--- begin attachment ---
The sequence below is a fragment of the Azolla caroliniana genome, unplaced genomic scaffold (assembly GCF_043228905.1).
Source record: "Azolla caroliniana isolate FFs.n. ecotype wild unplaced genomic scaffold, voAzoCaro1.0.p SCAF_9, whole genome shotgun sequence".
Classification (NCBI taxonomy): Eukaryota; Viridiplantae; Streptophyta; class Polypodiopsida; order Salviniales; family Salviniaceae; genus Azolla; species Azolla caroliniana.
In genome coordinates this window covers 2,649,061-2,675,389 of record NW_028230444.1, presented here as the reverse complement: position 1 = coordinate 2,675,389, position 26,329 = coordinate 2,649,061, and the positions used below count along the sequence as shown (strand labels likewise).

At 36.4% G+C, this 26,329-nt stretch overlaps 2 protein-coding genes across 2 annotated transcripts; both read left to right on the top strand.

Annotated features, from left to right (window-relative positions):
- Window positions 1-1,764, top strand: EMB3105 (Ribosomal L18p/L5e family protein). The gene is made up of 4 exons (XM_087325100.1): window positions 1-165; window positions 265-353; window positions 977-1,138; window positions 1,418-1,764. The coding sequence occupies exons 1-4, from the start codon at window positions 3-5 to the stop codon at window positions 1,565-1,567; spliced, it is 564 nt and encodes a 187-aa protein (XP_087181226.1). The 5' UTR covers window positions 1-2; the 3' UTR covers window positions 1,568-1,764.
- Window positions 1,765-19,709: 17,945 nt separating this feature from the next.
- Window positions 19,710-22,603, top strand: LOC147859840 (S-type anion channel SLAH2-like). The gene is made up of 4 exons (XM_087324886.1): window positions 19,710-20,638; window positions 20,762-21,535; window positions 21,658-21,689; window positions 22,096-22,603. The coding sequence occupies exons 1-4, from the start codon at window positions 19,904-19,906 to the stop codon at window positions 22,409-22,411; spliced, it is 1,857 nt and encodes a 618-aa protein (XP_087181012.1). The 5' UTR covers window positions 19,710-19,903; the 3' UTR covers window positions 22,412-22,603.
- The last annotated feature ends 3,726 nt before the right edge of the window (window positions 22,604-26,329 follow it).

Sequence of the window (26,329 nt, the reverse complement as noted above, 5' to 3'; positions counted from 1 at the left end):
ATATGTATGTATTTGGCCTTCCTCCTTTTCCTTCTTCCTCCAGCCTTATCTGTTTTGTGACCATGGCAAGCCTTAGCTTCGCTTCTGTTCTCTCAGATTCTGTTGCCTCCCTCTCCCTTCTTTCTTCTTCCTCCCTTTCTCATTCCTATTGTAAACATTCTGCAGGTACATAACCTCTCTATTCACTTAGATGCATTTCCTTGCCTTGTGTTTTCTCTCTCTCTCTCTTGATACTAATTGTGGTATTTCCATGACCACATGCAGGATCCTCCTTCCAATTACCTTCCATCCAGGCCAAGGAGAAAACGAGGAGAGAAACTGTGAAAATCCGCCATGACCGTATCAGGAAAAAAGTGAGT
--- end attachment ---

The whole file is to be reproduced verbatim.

The sequence below is a fragment of the Azolla caroliniana genome, unplaced genomic scaffold (assembly GCF_043228905.1).
Source record: "Azolla caroliniana isolate FFs.n. ecotype wild unplaced genomic scaffold, voAzoCaro1.0.p SCAF_9, whole genome shotgun sequence".
Classification (NCBI taxonomy): Eukaryota; Viridiplantae; Streptophyta; class Polypodiopsida; order Salviniales; family Salviniaceae; genus Azolla; species Azolla caroliniana.
In genome coordinates this window covers 2,649,061-2,675,389 of record NW_028230444.1, presented here as the reverse complement: position 1 = coordinate 2,675,389, position 26,329 = coordinate 2,649,061, and the positions used below count along the sequence as shown (strand labels likewise).

At 36.4% G+C, this 26,329-nt stretch overlaps 2 protein-coding genes across 2 annotated transcripts; both read left to right on the top strand.

Annotated features, from left to right (window-relative positions):
- Window positions 1-1,764, top strand: EMB3105 (Ribosomal L18p/L5e family protein). The gene is made up of 4 exons (XM_087325100.1): window positions 1-165; window positions 265-353; window positions 977-1,138; window positions 1,418-1,764. The coding sequence occupies exons 1-4, from the start codon at window positions 3-5 to the stop codon at window positions 1,565-1,567; spliced, it is 564 nt and encodes a 187-aa protein (XP_087181226.1). The 5' UTR covers window positions 1-2; the 3' UTR covers window positions 1,568-1,764.
- Window positions 1,765-19,709: 17,945 nt separating this feature from the next.
- Window positions 19,710-22,603, top strand: LOC147859840 (S-type anion channel SLAH2-like). The gene is made up of 4 exons (XM_087324886.1): window positions 19,710-20,638; window positions 20,762-21,535; window positions 21,658-21,689; window positions 22,096-22,603. The coding sequence occupies exons 1-4, from the start codon at window positions 19,904-19,906 to the stop codon at window positions 22,409-22,411; spliced, it is 1,857 nt and encodes a 618-aa protein (XP_087181012.1). The 5' UTR covers window positions 19,710-19,903; the 3' UTR covers window positions 22,412-22,603.
- The last annotated feature ends 3,726 nt before the right edge of the window (window positions 22,604-26,329 follow it).

Sequence of the window (26,329 nt, the reverse complement as noted above, 5' to 3'; positions counted from 1 at the left end):
ATATGTATGTATTTGGCCTTCCTCCTTTTCCTTCTTCCTCCAGCCTTATCTGTTTTGTGACCATGGCAAGCCTTAGCTTCGCTTCTGTTCTCTCAGATTCTGTTGCCTCCCTCTCCCTTCTTTCTTCTTCCTCCCTTTCTCATTCCTATTGTAAACATTCTGCAGGTACATAACCTCTCTATTCACTTAGATGCATTTCCTTGCCTTGTGTTTTCTCTCTCTCTCTCTTGATACTAATTGTGGTATTTCCATGACCACATGCAGGATCCTCCTTCCAATTACCTTCCATCCAGGCCAAGGAGAAAACGAGGAGAGAAACTGTGAAAATCCGCCATGACCGTATCAGGAAAAAAGTGAGT